You’ve finally done it! You have achieved the ultimate greatness and entered into the exciting world of freedom and parties that is University student life. However, with this opportunity comes a great deal of responsibility. Read on as we share our top 5 tips on how to find the balance between social life and academics.
Time management is about weaving a life that is aligned with what matters most to you and will lead you to the most success. It is a skill which should be taught from a very early age. You can teach your child to do this, but also apply this to your own life. Development psycologist Dr Tracey Stewart tells us how.
Chosing which subjects you want to take is a great lesson in future planning for your child. Starting in Grade 7 the choices are going to guide their future studies, and even careers. Every successful concept in life requires a proper framework and strategic planning. See this as an exercise to talk about your child's future, dreams and plans. Developmental psycologist Dr Tracey Stewart of Headwise shows us how to plan together.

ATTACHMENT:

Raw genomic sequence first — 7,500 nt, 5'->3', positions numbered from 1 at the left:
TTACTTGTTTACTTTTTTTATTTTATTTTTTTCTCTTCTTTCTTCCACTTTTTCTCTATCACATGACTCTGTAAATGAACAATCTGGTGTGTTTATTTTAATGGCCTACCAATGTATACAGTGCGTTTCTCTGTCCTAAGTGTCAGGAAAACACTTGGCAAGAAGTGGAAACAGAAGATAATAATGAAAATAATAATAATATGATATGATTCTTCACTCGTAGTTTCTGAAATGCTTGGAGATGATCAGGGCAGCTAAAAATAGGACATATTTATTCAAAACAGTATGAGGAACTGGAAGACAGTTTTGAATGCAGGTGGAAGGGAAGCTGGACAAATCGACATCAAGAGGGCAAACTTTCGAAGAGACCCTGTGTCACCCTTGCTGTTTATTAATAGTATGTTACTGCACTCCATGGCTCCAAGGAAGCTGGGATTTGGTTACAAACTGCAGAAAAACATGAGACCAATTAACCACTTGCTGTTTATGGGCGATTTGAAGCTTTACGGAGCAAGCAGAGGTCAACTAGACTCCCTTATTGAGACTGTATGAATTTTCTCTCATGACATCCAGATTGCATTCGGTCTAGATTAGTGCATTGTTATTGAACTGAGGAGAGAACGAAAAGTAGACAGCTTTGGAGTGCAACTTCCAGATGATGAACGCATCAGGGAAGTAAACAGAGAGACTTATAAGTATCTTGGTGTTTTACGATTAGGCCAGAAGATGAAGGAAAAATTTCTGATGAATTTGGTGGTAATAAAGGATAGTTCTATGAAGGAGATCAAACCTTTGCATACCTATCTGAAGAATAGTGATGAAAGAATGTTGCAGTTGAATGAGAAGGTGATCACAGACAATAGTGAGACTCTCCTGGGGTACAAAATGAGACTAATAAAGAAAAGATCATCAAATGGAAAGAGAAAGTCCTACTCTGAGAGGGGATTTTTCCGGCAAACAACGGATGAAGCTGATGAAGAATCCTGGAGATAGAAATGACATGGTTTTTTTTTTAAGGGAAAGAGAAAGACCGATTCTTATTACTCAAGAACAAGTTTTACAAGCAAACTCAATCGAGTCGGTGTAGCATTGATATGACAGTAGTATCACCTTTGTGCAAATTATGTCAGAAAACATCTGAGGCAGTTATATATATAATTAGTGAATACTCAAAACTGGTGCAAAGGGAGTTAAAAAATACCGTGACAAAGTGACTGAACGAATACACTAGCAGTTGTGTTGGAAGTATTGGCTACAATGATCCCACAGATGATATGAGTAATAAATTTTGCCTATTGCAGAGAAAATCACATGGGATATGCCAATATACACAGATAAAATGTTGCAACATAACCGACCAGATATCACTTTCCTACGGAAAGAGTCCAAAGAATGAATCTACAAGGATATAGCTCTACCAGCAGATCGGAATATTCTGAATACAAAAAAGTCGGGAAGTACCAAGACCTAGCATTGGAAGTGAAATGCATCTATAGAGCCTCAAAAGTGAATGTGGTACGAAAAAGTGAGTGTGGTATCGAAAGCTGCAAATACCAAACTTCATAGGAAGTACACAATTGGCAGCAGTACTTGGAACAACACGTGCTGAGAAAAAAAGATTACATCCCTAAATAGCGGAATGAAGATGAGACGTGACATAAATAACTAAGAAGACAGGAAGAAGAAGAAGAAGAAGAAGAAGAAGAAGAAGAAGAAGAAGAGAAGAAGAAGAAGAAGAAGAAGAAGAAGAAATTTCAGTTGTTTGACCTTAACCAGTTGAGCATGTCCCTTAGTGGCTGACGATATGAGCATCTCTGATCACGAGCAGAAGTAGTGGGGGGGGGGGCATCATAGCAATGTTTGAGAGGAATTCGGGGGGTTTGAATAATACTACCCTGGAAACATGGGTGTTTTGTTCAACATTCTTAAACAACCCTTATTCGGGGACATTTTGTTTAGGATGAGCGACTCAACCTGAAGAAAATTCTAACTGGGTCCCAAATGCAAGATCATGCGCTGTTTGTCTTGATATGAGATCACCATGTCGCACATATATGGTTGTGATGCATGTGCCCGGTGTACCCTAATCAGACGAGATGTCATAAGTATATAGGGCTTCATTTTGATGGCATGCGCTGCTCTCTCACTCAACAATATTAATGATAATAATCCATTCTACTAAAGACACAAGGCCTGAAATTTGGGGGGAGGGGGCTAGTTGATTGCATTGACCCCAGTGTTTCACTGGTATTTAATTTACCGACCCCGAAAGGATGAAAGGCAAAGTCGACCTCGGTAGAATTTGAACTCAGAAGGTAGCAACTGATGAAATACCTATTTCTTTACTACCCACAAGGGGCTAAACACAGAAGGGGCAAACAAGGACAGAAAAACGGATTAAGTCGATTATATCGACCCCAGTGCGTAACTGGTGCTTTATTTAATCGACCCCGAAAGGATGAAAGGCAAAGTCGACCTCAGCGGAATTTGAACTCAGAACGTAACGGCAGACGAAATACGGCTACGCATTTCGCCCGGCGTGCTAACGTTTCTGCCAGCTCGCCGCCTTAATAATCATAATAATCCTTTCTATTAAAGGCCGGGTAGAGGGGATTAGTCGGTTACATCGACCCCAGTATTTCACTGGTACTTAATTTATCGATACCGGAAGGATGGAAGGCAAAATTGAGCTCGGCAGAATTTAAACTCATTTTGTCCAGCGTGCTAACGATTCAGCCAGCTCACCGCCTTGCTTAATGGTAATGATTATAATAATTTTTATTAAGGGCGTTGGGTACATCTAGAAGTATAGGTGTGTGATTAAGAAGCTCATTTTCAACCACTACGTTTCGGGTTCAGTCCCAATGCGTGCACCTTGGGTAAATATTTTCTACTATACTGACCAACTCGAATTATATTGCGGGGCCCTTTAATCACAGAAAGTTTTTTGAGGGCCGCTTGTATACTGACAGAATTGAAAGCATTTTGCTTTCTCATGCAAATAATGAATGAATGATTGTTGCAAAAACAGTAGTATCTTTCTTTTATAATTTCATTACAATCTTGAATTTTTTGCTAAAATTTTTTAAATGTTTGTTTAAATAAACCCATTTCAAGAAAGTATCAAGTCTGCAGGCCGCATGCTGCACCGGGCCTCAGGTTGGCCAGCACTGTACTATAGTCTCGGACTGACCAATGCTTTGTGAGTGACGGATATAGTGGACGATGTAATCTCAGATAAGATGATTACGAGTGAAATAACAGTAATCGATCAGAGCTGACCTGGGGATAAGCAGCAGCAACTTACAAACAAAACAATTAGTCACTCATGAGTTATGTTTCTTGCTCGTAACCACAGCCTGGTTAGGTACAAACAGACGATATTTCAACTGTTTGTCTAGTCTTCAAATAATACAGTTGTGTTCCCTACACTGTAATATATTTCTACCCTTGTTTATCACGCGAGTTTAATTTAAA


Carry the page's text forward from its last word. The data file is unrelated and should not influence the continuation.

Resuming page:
As a parent you will know the affect you have on your child’s personal and academic development. You are also well aware that the career choice your child will make will affect where they will get to live, how much they will get to earn and who their friends will be.
The primary objective of human beings is to belong. A sense of belonging creates a feeling of being loved and valued, a feeling of acceptance. Children, most especially, need to feel loved, valued and accepted firstly within their family units and then in their extended communities. Dr Tracey Stewart from Headwise is our expert on developmental psychology. She tells us how to handle it if your child is being bullied - or is the bully.